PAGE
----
Just after 10 a.m. last Wednesday Patrick McCullough bounced down the steps of his porch on 59th Street in Oakland and took a walk up the block. At the end of the street he came upon a dozen people who had gathered to protest against him. McCullough, dressed casually in sweats and sneakers, carried a digital camera. Once he got within fifteen feet of his adversaries, he stopped, and aimed his lens directly at them.
“I want to know my enemies,” he said as he clicked away.
The group took notice. One guy raised his cell phone camera and aimed it right back at McCullough — a true Digital Age showdown. Another woman pumped her homemade sign that read, “Patrick McCullough: Judge Jury and Executioner. Snitch. Sell Out. Uncle Tom.”
“Who are these people?” McCullough muttered under his breath as he snapped photos. “And where the fuck did they come from?”
One man from the group called out to McCullough, “Yeah that’s right, he can’t shoot us with a gun so he shoot us with his camera.”
McCullough ignored the comment. He looked down at the gadget and fidgeted with the buttons. The battery had gone dead. He headed back down the street to get a new one. “The only thing these people got right is that the kid got shot,” McCullough said as he walked. “Everything else they’re saying is bullshit … This isn’t their neighborhood. This isn’t where they have to live. They should go back to where they came from and stick to making fucking sausage sandwiches.”
On February 18, McCullough shot sixteen-year-old Melvin McHenry in his front yard. The area around Shattuck Avenue and 59th Street has long been known for drug deals — and the homeowner has long been known for calling the cops. According to McCullough, he was chasing off yet another batch of hooded teenagers when he heard McHenry call out for a pistol and saw him reach into a friend’s waistband. Fearing for his life, McCullough claims, he shot first, hitting McHenry in the torso and right arm.
In McHenry’s version, he’d passed McCullough’s house with friends when the angry homeowner provoked the kids. McHenry told police McCullough had grabbed him by the arm and he punched back. After McHenry freed himself, McCullough shot him as he ran away.
Last month the District Attorney’s office declined to charge McCullough, having no evidence to disprove the shooter’s claim of self-defense. Since then, McCullough has been hailed by many of his neighbors as a guy who defended his turf against hoodlums. He has been portrayed in press accounts as a sort of folk hero who wouldn’t be intimidated by the bad guys. Two weeks ago, his wife taped a banner in their front window that spelled out: “I am not moving.”
More recently, though, anti-McCullough posters appeared on lampposts and power boxes in the neighborhood. Rather than praise McCullough’s vigilantism, a group called the International People’s Democratic Uhuru Movement painted McCullough, who is black, as a racial traitor. The group cites its main goal as “liberation for African people,” and winning slavery reparations from the government. The posters on 59th Street accused McCullough of “ethnic cleansing” — McHenry is also black — and called him an “agent of the state” who is now a “menace to the African Community.” The group called for a demonstration against McCullough last Wednesday morning.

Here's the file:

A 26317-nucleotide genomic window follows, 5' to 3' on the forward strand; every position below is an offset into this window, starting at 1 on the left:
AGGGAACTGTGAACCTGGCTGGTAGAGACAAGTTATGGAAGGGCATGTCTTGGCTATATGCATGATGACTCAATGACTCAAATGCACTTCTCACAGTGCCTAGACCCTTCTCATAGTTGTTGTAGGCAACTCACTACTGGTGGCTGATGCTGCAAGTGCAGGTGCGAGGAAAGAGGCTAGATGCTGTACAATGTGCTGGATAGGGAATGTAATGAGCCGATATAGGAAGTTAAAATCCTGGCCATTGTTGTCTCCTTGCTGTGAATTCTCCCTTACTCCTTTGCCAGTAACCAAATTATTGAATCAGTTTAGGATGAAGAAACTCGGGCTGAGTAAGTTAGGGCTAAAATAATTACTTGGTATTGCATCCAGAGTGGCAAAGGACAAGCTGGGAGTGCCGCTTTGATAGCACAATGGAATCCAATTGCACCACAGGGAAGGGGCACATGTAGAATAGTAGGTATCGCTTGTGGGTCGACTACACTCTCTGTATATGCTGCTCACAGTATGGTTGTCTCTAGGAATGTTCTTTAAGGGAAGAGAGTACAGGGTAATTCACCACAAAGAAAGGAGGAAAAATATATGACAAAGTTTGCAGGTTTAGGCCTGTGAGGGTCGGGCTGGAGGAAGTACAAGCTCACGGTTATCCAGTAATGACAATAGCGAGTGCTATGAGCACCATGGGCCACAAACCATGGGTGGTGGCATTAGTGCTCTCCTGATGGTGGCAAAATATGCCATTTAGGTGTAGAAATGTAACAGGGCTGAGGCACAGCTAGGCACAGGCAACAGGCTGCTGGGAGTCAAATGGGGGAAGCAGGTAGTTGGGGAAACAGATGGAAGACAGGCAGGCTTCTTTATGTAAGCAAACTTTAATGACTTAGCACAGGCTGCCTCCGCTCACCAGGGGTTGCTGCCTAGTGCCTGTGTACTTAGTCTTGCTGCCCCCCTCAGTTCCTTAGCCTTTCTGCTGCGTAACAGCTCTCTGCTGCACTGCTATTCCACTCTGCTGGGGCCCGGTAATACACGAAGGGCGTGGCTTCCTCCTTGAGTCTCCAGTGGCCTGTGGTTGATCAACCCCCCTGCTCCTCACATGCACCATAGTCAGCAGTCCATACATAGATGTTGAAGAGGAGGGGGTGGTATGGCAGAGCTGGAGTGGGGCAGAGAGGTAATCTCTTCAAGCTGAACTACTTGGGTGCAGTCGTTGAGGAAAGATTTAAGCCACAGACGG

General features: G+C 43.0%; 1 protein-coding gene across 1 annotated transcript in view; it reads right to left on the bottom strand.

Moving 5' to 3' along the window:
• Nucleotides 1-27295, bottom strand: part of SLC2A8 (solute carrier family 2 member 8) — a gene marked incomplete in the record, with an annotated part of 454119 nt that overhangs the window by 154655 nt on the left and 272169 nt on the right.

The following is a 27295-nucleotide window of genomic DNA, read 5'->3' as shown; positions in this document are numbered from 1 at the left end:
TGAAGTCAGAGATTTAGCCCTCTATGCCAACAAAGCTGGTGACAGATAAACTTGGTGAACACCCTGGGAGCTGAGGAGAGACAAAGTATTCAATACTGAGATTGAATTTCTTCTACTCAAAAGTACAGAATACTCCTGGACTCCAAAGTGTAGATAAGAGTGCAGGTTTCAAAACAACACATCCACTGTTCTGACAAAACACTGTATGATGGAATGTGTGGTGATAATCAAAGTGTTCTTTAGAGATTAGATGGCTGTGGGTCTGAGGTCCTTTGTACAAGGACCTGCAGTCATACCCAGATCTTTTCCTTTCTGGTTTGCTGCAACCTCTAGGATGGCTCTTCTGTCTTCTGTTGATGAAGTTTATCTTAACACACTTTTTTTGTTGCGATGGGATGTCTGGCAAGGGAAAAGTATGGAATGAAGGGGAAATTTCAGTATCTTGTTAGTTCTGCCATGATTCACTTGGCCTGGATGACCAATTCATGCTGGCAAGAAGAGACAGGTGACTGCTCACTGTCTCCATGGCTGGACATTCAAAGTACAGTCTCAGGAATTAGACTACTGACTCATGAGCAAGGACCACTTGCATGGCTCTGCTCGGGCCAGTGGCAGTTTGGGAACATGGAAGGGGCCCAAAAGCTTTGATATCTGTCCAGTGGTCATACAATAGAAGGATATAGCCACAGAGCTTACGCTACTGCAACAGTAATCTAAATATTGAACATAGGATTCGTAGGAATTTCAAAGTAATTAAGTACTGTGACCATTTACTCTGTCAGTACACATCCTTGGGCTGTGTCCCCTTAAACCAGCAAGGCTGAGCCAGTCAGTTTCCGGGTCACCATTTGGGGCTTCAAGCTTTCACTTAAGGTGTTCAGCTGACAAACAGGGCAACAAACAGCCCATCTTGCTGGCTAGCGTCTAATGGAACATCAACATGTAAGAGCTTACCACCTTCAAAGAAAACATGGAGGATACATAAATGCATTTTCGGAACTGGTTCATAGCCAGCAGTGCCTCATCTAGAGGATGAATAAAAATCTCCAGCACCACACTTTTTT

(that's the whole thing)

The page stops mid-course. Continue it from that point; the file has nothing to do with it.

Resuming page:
The group’s organizer, Bakari Olatungi, led a chant for his peers:
“Who’s McCullough?/Don’t you see?/Just another snitch/For the O.P.D.”
While the group chanted, and McCullough returned with a new camera battery, a dozen or so media types gathered around and set up cameras. McCullough kept his distance across the street as Olatungi held court. “This shooting is being backed up by the white community,” Olatungi said to the press. “The white community wants this to happen.”
The protesters had their mostly white media visitors a bit confused. Why, one reporter asked, would the white community want this to happen? “They don’t want peace in these neighborhoods,” Olatungi said.
A reporter from the Oakland Tribune asked, “How is this bringing peace to the neighborhood?”
“Peace?” Olatungi barked. “We’re bringing justice to the neighborhood. The peace has already been broken here.”
Olatungi said McCullough “shot a kid in the back as he was running away,” and that the police were supporting him. This, he noted, was why there were two OPD officers at the other end of the street — the OPD worked in cahoots with McCullough. “He’s being protected by the police ’cause he doin’ their job,” a woman from the group said.
“What job was McCullough doing for the police?” a reporter asked.
She looked at her questioner as if he hadn’t paid much attention. “The more black kids you kill,” she reasoned, “the more the cops don’t gotta do their jobs.”
She went on: “Why don’t they stop the sideshows?” Her answer: “Because sideshows killin’ black people.”
The protesters’ logic was lost on their questioners. A Los Angeles Times reporter asked if the activists lived in neighborhoods fraught with drug dealers. And if so, did they stand up to them, or allow dealing to occur?